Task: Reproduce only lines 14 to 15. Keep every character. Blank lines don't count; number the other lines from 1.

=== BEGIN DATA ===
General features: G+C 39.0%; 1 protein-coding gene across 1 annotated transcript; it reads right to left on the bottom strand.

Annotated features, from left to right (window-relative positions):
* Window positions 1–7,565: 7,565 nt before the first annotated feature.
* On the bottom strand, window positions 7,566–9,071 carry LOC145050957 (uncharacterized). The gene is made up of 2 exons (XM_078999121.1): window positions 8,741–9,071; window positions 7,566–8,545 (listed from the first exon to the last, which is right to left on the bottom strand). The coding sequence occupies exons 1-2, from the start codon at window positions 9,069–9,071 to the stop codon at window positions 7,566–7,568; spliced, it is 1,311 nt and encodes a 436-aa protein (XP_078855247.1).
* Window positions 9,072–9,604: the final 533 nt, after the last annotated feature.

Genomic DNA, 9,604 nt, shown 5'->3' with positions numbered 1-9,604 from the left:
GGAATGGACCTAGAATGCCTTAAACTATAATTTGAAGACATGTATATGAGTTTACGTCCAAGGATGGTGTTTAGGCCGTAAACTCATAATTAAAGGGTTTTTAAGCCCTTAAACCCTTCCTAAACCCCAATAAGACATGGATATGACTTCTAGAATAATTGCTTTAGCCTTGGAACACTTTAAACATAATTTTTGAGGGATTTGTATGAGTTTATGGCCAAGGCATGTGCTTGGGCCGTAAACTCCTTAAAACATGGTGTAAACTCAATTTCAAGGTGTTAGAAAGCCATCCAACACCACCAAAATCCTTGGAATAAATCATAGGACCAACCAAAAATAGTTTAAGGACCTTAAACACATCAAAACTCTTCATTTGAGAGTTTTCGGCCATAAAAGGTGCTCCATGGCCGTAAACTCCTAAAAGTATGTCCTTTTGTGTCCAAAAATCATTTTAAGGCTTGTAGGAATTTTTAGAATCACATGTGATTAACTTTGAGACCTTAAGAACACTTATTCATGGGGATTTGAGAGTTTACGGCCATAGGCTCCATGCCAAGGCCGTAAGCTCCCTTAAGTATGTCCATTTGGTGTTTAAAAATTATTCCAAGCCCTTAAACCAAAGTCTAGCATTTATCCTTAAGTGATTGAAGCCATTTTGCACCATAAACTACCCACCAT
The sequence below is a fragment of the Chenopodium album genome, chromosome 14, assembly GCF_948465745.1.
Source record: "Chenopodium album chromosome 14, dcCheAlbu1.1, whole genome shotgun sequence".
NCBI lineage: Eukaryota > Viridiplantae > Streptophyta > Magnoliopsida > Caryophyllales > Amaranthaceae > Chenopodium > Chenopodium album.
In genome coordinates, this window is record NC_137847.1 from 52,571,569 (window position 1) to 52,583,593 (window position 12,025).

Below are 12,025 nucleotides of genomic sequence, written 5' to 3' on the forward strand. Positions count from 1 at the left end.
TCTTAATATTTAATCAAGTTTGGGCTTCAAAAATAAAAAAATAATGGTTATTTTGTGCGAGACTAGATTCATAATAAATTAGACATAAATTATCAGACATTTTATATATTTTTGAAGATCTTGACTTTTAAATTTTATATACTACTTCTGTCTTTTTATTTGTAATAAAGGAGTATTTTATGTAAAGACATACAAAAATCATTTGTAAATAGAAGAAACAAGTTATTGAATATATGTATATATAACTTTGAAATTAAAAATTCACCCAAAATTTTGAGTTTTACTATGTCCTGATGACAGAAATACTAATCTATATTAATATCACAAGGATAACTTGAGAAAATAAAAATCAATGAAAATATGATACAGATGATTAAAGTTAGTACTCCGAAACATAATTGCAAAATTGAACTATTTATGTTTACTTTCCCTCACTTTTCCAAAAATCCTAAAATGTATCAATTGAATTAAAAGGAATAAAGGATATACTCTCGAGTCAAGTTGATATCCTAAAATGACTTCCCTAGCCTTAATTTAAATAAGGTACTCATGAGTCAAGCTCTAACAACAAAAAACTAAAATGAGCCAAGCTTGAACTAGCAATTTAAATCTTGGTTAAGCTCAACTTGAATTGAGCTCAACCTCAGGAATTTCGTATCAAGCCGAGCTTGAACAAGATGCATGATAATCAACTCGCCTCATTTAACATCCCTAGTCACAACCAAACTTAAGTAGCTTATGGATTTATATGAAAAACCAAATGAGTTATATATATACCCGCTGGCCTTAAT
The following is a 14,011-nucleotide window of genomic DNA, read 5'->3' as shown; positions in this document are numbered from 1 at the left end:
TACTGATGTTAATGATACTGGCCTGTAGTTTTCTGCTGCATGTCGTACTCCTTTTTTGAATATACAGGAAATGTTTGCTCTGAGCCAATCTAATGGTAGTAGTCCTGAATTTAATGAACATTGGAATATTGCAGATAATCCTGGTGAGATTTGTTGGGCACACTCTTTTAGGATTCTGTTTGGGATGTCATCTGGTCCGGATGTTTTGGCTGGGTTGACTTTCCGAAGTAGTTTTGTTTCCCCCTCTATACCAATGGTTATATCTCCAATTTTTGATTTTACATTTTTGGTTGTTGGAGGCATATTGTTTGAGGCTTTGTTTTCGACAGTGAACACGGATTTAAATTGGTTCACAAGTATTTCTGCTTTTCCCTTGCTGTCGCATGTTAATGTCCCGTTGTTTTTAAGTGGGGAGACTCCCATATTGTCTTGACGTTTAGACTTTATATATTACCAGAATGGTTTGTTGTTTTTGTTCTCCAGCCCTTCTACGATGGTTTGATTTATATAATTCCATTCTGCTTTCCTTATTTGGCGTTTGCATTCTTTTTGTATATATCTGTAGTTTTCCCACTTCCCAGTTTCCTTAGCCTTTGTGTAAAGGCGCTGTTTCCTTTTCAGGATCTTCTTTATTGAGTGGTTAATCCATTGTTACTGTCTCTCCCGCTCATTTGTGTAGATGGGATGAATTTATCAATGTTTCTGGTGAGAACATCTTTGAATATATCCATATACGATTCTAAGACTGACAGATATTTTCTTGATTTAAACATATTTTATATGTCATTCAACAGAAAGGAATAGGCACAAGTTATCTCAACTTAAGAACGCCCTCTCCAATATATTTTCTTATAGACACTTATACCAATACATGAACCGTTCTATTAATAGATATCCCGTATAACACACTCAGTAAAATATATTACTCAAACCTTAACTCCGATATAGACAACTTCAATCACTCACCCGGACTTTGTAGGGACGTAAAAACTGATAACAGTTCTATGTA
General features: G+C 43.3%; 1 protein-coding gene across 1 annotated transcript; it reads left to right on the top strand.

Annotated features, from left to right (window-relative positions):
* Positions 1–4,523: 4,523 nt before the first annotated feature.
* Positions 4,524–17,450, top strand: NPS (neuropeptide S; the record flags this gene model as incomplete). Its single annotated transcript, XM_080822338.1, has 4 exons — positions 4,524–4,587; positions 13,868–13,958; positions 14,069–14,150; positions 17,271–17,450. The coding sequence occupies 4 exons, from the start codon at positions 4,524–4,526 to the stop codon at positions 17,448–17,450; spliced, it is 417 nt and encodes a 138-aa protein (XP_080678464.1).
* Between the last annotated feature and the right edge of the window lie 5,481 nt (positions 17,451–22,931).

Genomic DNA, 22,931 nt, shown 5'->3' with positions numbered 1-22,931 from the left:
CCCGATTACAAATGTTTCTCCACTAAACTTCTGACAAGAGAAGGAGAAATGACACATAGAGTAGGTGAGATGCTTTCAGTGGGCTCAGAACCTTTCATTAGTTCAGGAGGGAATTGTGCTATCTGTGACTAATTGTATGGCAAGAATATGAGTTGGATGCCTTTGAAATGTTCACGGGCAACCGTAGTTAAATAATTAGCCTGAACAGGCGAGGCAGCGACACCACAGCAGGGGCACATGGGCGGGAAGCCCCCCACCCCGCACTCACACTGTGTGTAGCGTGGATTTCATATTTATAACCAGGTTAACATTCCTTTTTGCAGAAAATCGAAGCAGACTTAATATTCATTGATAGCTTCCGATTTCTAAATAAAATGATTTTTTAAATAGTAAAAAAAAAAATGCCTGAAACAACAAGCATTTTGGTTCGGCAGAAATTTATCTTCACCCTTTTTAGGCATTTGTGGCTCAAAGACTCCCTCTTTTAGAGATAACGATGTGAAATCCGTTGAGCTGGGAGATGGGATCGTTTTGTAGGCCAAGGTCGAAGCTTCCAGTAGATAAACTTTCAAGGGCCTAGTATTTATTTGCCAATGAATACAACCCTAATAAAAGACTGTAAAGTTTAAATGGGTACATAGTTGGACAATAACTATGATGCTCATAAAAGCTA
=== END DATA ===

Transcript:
The following is a 14,011-nucleotide window of genomic DNA, read 5'->3' as shown; positions in this document are numbered from 1 at the left end:
TACTGATGTTAATGATACTGGCCTGTAGTTTTCTGCTGCATGTCGTACTCCTTTTTTGAATATACAGGAAATGTTTGCTCTGAGCCAATCTAATGGTAGTAGTCCTGAATTTAATGAACATTGGAATATTGCAGATAATCCTGGTGAGATTTGTTGGGCACACTCTTTTAGGATTCTGTTTGGGATGTCATCTGGTCCGGATGTTTTGGCTGGGTTGACTTTCCGAAGTAGTTTTGTTTCCCCCTCTATACCAATGGTTATATCTCCAATTTTTGATTTTACATTTTTGGTTGTTGGAGGCATATTGTTTGAGGCTTTGTTTTCGACAGTGAACACGGATTTAAATTGGTTCACAAGTATTTCTGCTTTTCCCTTGCTGTCGCATGTTAATGTCCCGTTGTTTTTAAGTGGGGAGACTCCCATATTGTCTTGACGTTTAGACTTTATATATTACCAGAATGGTTTGTTGTTTTTGTTCTCCAGCCCTTCTACGATGGTTTGATTTATATAATTCCATTCTGCTTTCCTTATTTGGCGTTTGCATTCTTTTTGTATATATCTGTAGTTTTCCCACTTCCCAGTTTCCTTAGCCTTTGTGTAAAGGCGCTGTTTCCTTTTCAGGATCTTCTTTATTGAGTGGTTAATCCATTGTTACTGTCTCTCCCGCTCATTTGTGTAGATGGGATGAATTTATCAATGTTTCTGGTGAGAACATCTTTGAATATATCCATATACGATTCTAAGACTGACAGATATTTTCTTGATTTAAACATATTTTATATGTCATTCAACAGAAAGGAATAGGCACAAGTTATCTCAACTTAAGAACGCCCTCTCCAATATATTTTCTTATAGACACTTATACCAATACATGAACCGTTCTATTAATAGATATCCCGTATAACACACTCAGTAAAATATATTACTCAAACCTTAACTCCGATATAGACAACTTCAATCACTCACCCGGACTTTGTAGGGACGTAAAAACTGATAACAGTTCTATGTA